Wednesday, March 10, 2010


THERE IS A NATIVE AMERICAN MYTH telling the people that when the world was created, a great fissure began to split the earth. Humans were caught on one side of the chasm, animals on the other. The dog, however, seeing the gap widen, leaped across to the human side, where he has been ever since.

IT IS MARCH, only a week before the spring equinox; normally a time of rising temperatures with lows not as low as a few weeks ago. But not so today. An air mass from the Gulf of Alaska has slipped southward and it feels like January. Edward, the once-stray lab-mix puppy, has, in his year, grown into a full sized black dog. Now weighing about forty pounds, he is sleek and shiny, has a pleasant face, and is generally of good disposition. He stays on a pillow close by.

Working on my project, "The Curious Demise of Pug LeBreaux," I alternately sit at the computer to type and revise, and retire to the futon where I can recline and read, edit and reread the section I’ve just burnished. On this cool morning, Edward believes this is his time. Without asking, he climbs atop my supine body, placing his butt at about my knees, and stretches forward with his pleasant black face atop my sternum. There, he exhales twice or three times and, soon, is in some other realm.

Dog temperature is superior this morning to the temperature in my chilly office. I set my work aside, touch the velvet fur near his whiskers, stroke his head a couple of times, and when I awake, another twenty non-productive minutes have ticked by. Edward is still at rest atop me. I feel his soft exchange of air, punctuated by a quiver of a front paw followed by a muscle in his hip. His eyes begin to roll beneath their closed lids. Soon, still sound asleep, his body is a swarm of tremors and quakes and little paw twitches. He is chasing a bunny, stalking a squirrel or, perhaps, reliving the moment when his ancestor leapt across the great fissure.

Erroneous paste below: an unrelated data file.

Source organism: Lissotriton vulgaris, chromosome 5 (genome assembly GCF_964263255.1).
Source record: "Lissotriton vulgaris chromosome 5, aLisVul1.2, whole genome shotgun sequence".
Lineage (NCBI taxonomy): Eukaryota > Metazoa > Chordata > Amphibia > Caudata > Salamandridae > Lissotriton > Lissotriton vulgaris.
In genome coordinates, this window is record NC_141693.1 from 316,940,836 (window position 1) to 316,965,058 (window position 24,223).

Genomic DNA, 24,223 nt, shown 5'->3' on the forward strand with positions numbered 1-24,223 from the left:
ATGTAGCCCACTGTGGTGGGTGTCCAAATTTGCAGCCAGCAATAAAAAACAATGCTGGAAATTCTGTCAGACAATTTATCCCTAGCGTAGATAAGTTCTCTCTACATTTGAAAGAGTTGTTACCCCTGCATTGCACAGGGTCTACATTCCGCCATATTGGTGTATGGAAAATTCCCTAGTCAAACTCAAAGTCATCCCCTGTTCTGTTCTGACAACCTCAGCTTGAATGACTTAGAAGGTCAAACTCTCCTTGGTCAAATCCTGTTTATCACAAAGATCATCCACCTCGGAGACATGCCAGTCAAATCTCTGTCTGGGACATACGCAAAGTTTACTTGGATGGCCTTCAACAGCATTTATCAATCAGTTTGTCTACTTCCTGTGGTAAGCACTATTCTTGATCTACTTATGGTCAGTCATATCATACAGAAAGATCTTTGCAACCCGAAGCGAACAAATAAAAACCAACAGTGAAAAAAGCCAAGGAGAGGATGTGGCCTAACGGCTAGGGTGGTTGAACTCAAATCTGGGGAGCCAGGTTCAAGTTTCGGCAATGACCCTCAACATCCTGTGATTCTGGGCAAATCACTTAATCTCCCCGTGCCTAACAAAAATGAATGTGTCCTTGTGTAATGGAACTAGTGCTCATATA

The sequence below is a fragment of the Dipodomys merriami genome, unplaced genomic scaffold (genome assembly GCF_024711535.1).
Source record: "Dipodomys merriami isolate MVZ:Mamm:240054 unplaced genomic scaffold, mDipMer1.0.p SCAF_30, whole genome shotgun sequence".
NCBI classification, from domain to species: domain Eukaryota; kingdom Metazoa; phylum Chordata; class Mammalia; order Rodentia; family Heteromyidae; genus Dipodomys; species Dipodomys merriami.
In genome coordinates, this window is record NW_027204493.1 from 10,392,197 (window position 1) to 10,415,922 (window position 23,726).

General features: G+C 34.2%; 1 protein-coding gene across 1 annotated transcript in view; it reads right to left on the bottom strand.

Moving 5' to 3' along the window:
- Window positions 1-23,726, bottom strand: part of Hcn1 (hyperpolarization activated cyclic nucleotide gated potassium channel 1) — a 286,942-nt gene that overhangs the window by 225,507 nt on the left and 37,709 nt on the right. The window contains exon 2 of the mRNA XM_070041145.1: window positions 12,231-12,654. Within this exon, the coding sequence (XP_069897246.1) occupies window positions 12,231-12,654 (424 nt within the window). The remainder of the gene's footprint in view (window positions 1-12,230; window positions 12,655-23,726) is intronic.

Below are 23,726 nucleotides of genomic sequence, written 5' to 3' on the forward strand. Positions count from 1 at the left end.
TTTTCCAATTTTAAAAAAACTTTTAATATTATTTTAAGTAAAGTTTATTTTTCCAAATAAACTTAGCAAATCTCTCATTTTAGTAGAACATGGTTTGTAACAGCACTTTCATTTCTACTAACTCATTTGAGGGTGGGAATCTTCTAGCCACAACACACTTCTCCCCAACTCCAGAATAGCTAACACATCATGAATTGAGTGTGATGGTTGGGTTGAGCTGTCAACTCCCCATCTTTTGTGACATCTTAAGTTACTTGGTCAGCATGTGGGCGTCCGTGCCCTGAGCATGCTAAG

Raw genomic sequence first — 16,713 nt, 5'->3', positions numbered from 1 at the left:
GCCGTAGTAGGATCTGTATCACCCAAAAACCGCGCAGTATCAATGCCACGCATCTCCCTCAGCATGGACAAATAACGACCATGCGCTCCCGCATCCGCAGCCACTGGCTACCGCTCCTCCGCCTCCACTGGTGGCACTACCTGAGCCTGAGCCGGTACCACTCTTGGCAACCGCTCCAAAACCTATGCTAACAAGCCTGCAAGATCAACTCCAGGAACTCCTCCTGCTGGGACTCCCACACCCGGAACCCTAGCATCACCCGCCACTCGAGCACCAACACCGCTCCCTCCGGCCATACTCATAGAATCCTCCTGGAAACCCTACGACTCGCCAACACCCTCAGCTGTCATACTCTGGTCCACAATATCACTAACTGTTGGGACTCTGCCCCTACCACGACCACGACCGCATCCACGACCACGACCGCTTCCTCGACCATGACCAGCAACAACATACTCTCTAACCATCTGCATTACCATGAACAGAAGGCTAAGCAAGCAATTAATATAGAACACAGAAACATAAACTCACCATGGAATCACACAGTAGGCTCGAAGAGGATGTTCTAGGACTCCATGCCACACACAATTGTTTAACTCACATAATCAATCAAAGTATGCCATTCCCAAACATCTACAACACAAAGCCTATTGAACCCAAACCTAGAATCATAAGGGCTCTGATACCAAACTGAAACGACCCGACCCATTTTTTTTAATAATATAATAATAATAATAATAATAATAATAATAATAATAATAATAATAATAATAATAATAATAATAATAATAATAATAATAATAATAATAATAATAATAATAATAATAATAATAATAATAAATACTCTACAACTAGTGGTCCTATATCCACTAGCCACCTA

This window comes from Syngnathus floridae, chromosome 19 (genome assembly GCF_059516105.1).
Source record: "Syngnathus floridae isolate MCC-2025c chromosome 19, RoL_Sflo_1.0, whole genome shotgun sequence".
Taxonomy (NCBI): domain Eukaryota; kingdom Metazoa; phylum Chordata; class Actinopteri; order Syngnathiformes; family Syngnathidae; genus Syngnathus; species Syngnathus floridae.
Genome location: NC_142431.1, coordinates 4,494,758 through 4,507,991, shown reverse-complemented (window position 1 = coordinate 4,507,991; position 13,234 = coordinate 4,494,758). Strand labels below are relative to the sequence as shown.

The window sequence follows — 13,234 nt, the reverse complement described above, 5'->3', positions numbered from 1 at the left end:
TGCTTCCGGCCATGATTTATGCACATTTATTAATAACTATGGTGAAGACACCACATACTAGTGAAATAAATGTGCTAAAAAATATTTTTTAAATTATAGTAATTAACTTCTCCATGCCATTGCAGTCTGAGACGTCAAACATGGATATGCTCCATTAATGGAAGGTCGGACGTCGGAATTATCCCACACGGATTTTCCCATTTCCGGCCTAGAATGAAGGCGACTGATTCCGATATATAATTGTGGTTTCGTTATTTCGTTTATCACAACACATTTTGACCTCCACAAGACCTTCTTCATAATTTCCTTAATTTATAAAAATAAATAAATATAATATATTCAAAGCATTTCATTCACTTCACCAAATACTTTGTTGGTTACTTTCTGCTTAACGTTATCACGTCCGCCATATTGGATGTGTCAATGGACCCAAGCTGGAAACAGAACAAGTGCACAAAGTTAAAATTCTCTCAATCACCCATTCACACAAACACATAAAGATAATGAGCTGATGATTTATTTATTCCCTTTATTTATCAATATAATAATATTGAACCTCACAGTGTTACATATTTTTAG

WHEN I DIE, I pray that the last thing I remember will be a human touch: someone ushering me over to the other side, wishing me peace and wellness and asking me to be patient until her arrival. Short of that, if my final sensation could be that of an Edward or a Jax (the Aussie) or a Sadie (the boxer) loyally, lovingly next to me, keeping me warm as I journey across the divide, heck, that’d be okay, too.

© 2010
Church of the Open Road Press


  1. Not much that is better than a dog. Good post!
    we are taking a look at boxer pup this eve

  2. Life's best things (in order):

    1. A loving spouse
    2. A good whiskey and / or a good cigar
    3. A dog
    4. Enough pocket change for dinner somewhere